Goldstein, Mitchell and a plan coming together

Regular readers of The Shinboner – thank you, first of all – will have seen recent posts explaining roles at a centre bounce, and the importance of Todd Goldstein to North’s midfield setup.

In the first quarter on Sunday, both topics came together in a masterclass of coaching and preparation, exploiting Hawthorn’s centre bounce tendencies when Tom Mitchell is there.

Mitchell attended six centre bounces in the first term with Todd Goldstein as the ruckman and someone other than Ben Jacobs as his opponent. On five occasions, Mitchell’s direct opponent at least got hands on the ball in the centre.

How and why did it happen? Watch all five instances in the video, and then read on below for the explanation.


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If you’d like to see more of these types of posts, let me know in the comments and if you haven’t seen the other two posts from Sunday’s win, check out the review and the game in gifs.


While Jacobs had the negating role on Mitchell around the ground for the afternoon, it was infrequent at centre bounces as North looked to hurt the Hawk going the other way.

Teams at centre bounces normally designate one player to hunt the ball and be the target for the ruckman. Understandably this is Mitchell’s role when he’s in there, playing to his strengths – it’s one of the many reasons Hawthorn has been so good for the last decade; everyone is put in the best position to succeed.

But what happens when North attempts to turn Mitchell’s aggressive role into a weakness?

Phase 1: Todd Goldstein

It starts with the ruckman. Brad Scott was full of praise for Goldstein after the match, calling the performance ‘Goldy of old’ and stating, ‘he was the one that gave us the impetus’.

Goldstein being able to win clean hit-outs was crucial for North’s centre square setup. You can dictate proceedings when your ruckman is on top, as Max Gawn painfully demonstrated in Round 3.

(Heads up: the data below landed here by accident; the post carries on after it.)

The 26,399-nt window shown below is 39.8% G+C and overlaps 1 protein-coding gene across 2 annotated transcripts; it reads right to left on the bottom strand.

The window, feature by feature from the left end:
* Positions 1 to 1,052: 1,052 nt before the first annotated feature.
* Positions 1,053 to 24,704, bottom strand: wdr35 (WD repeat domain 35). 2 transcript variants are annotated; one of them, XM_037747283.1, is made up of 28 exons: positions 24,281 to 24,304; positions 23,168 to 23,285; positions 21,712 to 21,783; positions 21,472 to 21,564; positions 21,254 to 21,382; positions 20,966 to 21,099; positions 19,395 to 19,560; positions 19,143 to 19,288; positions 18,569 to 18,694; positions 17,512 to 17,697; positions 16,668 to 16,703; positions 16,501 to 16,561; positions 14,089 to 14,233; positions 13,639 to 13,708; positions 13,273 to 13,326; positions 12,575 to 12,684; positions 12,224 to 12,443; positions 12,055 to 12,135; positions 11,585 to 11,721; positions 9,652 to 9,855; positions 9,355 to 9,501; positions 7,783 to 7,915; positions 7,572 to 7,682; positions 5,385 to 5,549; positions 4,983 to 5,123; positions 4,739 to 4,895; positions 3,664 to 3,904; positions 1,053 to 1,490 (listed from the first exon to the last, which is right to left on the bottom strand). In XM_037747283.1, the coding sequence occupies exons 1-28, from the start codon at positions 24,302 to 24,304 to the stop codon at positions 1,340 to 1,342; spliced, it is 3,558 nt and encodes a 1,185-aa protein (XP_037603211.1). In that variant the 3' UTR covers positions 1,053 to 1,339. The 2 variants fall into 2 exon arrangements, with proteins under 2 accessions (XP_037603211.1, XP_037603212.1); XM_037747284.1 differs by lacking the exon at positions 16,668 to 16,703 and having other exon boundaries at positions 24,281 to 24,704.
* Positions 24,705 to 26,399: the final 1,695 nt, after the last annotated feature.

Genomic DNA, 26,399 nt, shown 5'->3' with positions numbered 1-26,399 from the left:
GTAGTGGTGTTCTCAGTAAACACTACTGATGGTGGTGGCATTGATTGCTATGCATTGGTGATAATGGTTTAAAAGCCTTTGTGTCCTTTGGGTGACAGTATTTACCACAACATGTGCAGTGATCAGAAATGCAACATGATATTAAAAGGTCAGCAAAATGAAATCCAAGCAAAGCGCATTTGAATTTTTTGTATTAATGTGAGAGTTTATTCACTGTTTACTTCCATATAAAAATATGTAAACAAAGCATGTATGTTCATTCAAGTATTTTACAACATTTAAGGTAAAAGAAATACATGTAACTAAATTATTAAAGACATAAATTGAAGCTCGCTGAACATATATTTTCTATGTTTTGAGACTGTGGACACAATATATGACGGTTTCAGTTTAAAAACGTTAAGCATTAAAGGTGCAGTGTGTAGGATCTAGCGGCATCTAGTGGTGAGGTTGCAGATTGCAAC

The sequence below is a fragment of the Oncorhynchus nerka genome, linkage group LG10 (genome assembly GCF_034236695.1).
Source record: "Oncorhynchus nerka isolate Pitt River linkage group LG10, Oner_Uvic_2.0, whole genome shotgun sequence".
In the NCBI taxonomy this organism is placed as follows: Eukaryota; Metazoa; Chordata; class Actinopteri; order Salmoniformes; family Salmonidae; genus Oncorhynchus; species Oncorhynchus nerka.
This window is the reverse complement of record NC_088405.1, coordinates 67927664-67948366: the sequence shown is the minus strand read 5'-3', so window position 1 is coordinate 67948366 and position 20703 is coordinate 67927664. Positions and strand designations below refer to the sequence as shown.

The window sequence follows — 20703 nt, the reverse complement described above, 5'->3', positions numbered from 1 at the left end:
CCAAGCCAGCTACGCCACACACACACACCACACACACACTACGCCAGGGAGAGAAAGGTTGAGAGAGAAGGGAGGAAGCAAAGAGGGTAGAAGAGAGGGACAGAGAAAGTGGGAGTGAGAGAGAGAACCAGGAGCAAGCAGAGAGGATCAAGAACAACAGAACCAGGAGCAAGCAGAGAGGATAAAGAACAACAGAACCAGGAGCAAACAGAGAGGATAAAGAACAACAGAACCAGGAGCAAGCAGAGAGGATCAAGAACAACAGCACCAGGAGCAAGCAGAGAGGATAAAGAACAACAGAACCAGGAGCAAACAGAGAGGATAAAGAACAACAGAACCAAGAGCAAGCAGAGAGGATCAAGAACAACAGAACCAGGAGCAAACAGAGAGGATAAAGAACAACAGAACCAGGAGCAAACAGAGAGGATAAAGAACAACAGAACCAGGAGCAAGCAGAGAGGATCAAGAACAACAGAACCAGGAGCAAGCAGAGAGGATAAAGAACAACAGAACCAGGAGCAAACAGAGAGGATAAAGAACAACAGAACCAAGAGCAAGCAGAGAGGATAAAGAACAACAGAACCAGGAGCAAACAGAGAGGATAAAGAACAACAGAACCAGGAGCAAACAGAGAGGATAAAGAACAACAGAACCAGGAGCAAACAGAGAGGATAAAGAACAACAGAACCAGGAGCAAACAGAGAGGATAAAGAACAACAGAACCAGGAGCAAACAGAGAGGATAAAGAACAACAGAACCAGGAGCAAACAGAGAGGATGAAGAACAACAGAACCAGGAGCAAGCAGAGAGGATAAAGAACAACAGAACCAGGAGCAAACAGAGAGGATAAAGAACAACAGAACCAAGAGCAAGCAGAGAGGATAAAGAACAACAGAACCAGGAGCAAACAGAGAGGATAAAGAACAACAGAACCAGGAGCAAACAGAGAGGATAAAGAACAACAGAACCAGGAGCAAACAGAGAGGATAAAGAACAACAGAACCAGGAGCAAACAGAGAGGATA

But on Sunday, Goldstein getting on top of McEvoy allowed phase two of the plan to be carried out.

Phase 2: Get the ball in the hands of Mitchell’s opponent

North knew Mitchell would be focused on winning the ball, and not so much on whoever was his direct opponent. By taking advantage of Goldstein’s edge over McEvoy, there was now the ability to exploit this.

As mentioned at the top, in five out of six centre bounces with Goldstein as the ruckman and someone other than Jacobs on Mitchell, the Hawk’s opponent got hands on the ball. It bears repeating because rarely does a plan work that well and that smoothly.

Watch this play in particular. Mitchell pushes off Shaun Higgins to get in position to receive the ball, but Higgins knows Goldstein has the hit-out coming and runs to space to receive. While there wasn’t a clean possession from it, the process was working. Results will come if the process is sound.


Here’s another example of exploiting Mitchell’s instructions, this time towards the end of the first quarter, again involving Higgins.

In the previous gif, Goldstein tapped it into space for Higgins to run onto. Perhaps anticipating something similar, Mitchell is shading into the same area at this centre bounce attempting to shark the tap.

Instead Goldstein taps in the other direction to Ben Cunnington, and Higgins has moved into plenty of space to create a two-on-one, receive the handball and go long inside 50.


Play it back a couple of times and figure out any way Hawthorn could have won the centre clearance from Goldstein’s tap without a North turnover. It’s an excellent setup, coached and planned to perfection and then most importantly carried out by the playing group.

Obviously plans won’t work this perfectly every week, and there’ll be weeks when the tables are turned on North. That’s football, and it happens. But take note of when it all comes together, and you can see it all unfold. It’s those positives which helps maintain confidence in what you’re trying to do.

3 thoughts on “Goldstein, Mitchell and a plan coming together

  1. Agree with the above comment. Having Jed, Jy, Hartung, Zurharr running in to hunt the ball on opponent helped with the clearances.

  2. I think the speed of the players coming in from outside the square was crucial. Turner makes a contest in the first example and Zurhaar (?) is right with Higgins in the second providing support if it was needed. Neither would bother the statistician but it’s great to see.

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